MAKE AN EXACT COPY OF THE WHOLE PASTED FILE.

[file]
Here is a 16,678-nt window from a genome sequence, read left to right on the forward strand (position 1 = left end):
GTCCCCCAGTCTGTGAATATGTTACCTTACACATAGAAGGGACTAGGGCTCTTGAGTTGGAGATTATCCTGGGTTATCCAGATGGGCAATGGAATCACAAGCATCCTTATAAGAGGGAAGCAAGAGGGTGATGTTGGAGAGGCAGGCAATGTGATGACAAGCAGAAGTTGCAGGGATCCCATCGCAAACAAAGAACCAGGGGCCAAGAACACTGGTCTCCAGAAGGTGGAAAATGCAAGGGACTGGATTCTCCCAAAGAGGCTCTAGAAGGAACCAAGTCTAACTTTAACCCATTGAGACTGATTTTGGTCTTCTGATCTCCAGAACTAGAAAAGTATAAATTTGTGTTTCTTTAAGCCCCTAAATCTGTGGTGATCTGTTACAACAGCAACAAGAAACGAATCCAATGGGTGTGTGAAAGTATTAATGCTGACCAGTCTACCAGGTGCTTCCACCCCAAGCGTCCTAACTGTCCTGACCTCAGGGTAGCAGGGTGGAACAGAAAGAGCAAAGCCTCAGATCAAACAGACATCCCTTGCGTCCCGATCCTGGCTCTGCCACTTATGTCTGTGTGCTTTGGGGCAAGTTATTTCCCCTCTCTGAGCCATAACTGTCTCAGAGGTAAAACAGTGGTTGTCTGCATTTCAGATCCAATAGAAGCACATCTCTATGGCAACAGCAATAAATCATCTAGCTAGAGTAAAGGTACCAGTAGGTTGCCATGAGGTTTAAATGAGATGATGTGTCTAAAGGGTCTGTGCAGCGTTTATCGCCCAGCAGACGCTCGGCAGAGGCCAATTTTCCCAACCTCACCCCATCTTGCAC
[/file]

Here is a 16,678-nt window from a genome sequence, read left to right on the forward strand (position 1 = left end):
GTCCCCCAGTCTGTGAATATGTTACCTTACACATAGAAGGGACTAGGGCTCTTGAGTTGGAGATTATCCTGGGTTATCCAGATGGGCAATGGAATCACAAGCATCCTTATAAGAGGGAAGCAAGAGGGTGATGTTGGAGAGGCAGGCAATGTGATGACAAGCAGAAGTTGCAGGGATCCCATCGCAAACAAAGAACCAGGGGCCAAGAACACTGGTCTCCAGAAGGTGGAAAATGCAAGGGACTGGATTCTCCCAAAGAGGCTCTAGAAGGAACCAAGTCTAACTTTAACCCATTGAGACTGATTTTGGTCTTCTGATCTCCAGAACTAGAAAAGTATAAATTTGTGTTTCTTTAAGCCCCTAAATCTGTGGTGATCTGTTACAACAGCAACAAGAAACGAATCCAATGGGTGTGTGAAAGTATTAATGCTGACCAGTCTACCAGGTGCTTCCACCCCAAGCGTCCTAACTGTCCTGACCTCAGGGTAGCAGGGTGGAACAGAAAGAGCAAAGCCTCAGATCAAACAGACATCCCTTGCGTCCCGATCCTGGCTCTGCCACTTATGTCTGTGTGCTTTGGGGCAAGTTATTTCCCCTCTCTGAGCCATAACTGTCTCAGAGGTAAAACAGTGGTTGTCTGCATTTCAGATCCAATAGAAGCACATCTCTATGGCAACAGCAATAAATCATCTAGCTAGAGTAAAGGTACCAGTAGGTTGCCATGAGGTTTAAATGAGATGATGTGTCTAAAGGGTCTGTGCAGCGTTTATCGCCCAGCAGACGCTCGGCAGAGGCCAATTTTCCCAACCTCACCCCATCTTGCAC